Tuesday, July 31, 2012

Gone Girl

Gone Girl by Gillian Flynn (2012)

On the morning of Nick and Amy's fifth anniversary, she got up early and made crepes for their breakfast. Then she disappeared - Nick returning home later to find overturned and smashed furniture in the living room. He calls the police to report her missing, but during questioning evades certain topics while ignoring a mysterious caller who keeps ringing his phone. Soon, eyes turn towards Nick as the prime suspect. In alternating chapters, we learn their story - or what they want us to know of it - through Nick's evasive narration and Amy's revealing diary.

Their marriage, we quickly learn, was fraught with tension. Amy struggles between being a "cool girl" who doesn't nag her husband, and wanting him to have some consideration for her. She makes fun of the "dancing monkeys" - men who she feels do whatever their wives tell them - while trying not to be upset at Nick's failure to show up when they had plans. Nick harbors his own resentments and frequently seems more allied with his twin sister than his wife. The more we learn about their relationship, the more the plot is complicated, and the more terrifying the story becomes.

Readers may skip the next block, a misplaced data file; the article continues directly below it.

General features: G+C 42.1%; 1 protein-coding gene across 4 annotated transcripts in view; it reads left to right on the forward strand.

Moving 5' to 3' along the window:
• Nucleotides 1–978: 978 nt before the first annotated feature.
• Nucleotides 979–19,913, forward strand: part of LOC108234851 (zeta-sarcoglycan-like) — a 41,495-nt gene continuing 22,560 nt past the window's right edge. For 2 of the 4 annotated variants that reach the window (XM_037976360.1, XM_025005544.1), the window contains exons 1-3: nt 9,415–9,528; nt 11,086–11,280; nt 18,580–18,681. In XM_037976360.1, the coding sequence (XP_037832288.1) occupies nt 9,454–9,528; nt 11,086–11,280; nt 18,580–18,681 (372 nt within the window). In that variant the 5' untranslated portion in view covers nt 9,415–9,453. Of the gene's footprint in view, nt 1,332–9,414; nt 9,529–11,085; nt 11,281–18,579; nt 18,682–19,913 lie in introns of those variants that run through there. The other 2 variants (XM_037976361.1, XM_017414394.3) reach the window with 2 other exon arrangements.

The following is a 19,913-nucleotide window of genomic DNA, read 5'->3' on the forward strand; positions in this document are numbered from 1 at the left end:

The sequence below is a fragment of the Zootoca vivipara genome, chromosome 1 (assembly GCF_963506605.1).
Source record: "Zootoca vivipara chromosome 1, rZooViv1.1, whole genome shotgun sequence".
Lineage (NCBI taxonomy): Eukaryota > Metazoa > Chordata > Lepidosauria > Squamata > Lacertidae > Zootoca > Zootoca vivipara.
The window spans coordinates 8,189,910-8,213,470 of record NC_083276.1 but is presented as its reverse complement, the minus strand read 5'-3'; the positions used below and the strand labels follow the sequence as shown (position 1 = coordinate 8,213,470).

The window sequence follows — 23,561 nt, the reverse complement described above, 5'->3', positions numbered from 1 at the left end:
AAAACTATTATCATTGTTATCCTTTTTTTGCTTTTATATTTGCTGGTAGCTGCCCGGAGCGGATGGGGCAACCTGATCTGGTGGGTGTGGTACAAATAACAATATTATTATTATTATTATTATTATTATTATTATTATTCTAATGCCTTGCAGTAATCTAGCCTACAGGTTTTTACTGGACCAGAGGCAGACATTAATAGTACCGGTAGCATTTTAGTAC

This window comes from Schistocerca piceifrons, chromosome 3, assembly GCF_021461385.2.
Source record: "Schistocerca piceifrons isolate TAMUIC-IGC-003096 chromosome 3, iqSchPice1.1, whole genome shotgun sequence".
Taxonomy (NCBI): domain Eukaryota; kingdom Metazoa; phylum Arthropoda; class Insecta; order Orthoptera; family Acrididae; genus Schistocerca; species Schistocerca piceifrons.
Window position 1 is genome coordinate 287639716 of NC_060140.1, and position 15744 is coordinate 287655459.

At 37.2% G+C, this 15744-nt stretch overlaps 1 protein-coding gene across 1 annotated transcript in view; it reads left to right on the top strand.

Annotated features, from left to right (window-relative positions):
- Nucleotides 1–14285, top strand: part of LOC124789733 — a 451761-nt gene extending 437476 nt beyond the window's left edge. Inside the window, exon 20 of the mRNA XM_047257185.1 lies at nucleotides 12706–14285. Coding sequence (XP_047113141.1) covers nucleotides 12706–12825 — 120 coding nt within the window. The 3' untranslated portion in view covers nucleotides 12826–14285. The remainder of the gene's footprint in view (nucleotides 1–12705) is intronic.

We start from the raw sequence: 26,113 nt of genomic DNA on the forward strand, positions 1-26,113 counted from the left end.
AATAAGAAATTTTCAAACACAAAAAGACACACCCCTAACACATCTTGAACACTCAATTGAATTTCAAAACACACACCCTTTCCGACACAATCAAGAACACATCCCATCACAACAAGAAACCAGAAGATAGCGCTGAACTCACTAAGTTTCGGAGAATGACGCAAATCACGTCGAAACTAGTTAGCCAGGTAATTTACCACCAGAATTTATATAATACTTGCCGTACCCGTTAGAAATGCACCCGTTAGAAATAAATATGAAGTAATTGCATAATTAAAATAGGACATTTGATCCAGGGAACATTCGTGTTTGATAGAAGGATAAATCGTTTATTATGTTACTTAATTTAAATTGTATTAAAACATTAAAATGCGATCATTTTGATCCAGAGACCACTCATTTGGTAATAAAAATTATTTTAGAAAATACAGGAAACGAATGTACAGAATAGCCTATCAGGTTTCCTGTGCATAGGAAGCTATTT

There are so many delicious little secrets unveiled one by one throughout the book, changing the game again and again. One of the best things about it was that even though a lot of the story is told first-person by Nick, you just can't tell whether or not he's guilty - I turned back many times to re-read passages that could be interpreted in different ways. Amy too, is hard to get a handle on. Just who is this woman?

Just as compelling as the story is its backdrop, a town economically destroyed, full of the bitter unemployed. An abandoned mall full of squatters is an eerie and almost dystopian touch. This bleak setting only added to the unsettled feeling that grew steadily with every page.

This brilliant psychological novel is a page-turner, manipulating the reader the way the characters manipulate each other. I sort of felt like I needed to see a therapist when I finished, but I mean that in the best way possible.


Emily said...

I sort of felt like I needed therapy when I was done with it too! For some reason I was analyzing and questioning my relationship with my husband while reading, even though we're totally not like Nick & Amy. And in a way I was rooting for both of them, even though they are both horrible. Such a great story!

3goodrats said...

Me too - it made me very suspicious of Eric :) I sympathized with both of the characters at various times throughout the book, while simultaneously hating them. So confusing!